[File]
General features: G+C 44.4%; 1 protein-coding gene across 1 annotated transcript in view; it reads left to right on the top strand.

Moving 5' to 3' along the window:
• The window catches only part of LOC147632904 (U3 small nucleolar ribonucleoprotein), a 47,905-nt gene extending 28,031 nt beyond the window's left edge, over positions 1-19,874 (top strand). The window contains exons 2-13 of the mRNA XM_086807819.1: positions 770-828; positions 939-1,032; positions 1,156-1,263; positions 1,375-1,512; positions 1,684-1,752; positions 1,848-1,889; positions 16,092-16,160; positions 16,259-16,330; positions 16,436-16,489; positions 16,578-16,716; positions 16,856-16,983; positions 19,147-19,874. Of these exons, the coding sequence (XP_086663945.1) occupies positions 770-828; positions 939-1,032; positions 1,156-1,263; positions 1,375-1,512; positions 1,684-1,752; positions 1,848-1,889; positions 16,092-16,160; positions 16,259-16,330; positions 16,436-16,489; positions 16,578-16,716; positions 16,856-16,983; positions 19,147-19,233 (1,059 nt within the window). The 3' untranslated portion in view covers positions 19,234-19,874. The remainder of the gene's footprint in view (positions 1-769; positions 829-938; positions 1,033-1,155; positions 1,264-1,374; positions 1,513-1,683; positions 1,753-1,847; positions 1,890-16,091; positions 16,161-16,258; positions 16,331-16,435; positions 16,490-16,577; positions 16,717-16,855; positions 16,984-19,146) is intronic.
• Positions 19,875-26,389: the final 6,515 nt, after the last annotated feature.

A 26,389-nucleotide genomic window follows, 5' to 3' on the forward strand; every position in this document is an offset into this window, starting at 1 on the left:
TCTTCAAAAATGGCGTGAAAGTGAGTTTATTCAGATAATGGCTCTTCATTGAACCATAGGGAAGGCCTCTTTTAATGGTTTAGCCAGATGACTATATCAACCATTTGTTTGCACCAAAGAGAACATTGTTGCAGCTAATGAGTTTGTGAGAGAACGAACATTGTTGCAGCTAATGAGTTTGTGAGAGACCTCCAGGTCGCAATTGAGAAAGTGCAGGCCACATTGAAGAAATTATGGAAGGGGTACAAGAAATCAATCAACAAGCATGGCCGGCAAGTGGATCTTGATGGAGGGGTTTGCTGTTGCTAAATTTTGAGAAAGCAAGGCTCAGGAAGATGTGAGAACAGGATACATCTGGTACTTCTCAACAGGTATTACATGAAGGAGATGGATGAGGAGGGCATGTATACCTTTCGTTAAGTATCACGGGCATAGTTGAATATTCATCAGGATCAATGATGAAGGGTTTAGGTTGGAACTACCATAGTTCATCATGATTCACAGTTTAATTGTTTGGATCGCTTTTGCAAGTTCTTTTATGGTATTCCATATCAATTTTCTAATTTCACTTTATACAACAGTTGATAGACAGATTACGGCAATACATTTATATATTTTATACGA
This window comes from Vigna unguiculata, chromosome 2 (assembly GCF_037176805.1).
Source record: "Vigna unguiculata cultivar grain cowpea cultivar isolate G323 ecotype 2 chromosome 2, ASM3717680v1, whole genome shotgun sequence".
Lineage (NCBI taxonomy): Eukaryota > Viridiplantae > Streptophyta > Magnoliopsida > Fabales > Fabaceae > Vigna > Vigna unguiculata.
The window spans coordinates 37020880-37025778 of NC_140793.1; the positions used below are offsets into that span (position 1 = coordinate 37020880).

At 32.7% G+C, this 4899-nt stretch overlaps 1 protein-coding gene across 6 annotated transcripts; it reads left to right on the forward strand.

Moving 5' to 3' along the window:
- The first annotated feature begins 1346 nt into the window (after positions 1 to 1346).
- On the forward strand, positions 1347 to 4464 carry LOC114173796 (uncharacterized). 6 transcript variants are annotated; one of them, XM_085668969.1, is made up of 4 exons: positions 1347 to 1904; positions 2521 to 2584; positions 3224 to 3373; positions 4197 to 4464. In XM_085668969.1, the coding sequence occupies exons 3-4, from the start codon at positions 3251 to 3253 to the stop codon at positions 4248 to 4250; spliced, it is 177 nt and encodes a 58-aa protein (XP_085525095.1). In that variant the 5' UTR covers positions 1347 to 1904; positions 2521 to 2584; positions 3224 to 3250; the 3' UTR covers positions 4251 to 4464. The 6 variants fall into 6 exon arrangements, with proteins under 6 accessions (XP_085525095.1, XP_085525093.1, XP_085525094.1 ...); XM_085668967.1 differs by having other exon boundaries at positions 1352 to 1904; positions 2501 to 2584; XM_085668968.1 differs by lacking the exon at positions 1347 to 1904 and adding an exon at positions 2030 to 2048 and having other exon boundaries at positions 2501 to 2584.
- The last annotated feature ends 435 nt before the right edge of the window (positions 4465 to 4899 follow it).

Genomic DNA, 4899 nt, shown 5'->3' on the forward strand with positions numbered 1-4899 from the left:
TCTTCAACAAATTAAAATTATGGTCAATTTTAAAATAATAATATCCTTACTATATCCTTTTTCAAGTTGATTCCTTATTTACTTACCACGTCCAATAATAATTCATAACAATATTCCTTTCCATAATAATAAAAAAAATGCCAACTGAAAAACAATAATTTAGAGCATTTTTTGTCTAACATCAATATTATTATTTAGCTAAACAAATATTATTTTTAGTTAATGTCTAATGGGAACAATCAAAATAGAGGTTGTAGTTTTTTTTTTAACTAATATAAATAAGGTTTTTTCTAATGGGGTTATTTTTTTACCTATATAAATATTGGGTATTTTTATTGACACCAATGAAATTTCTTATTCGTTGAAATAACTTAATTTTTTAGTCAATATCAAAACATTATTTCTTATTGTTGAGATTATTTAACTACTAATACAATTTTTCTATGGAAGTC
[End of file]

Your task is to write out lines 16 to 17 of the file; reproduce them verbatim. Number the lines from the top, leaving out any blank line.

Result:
Genomic DNA, 4899 nt, shown 5'->3' on the forward strand with positions numbered 1-4899 from the left:
TCTTCAACAAATTAAAATTATGGTCAATTTTAAAATAATAATATCCTTACTATATCCTTTTTCAAGTTGATTCCTTATTTACTTACCACGTCCAATAATAATTCATAACAATATTCCTTTCCATAATAATAAAAAAAATGCCAACTGAAAAACAATAATTTAGAGCATTTTTTGTCTAACATCAATATTATTATTTAGCTAAACAAATATTATTTTTAGTTAATGTCTAATGGGAACAATCAAAATAGAGGTTGTAGTTTTTTTTTTAACTAATATAAATAAGGTTTTTTCTAATGGGGTTATTTTTTTACCTATATAAATATTGGGTATTTTTATTGACACCAATGAAATTTCTTATTCGTTGAAATAACTTAATTTTTTAGTCAATATCAAAACATTATTTCTTATTGTTGAGATTATTTAACTACTAATACAATTTTTCTATGGAAGTC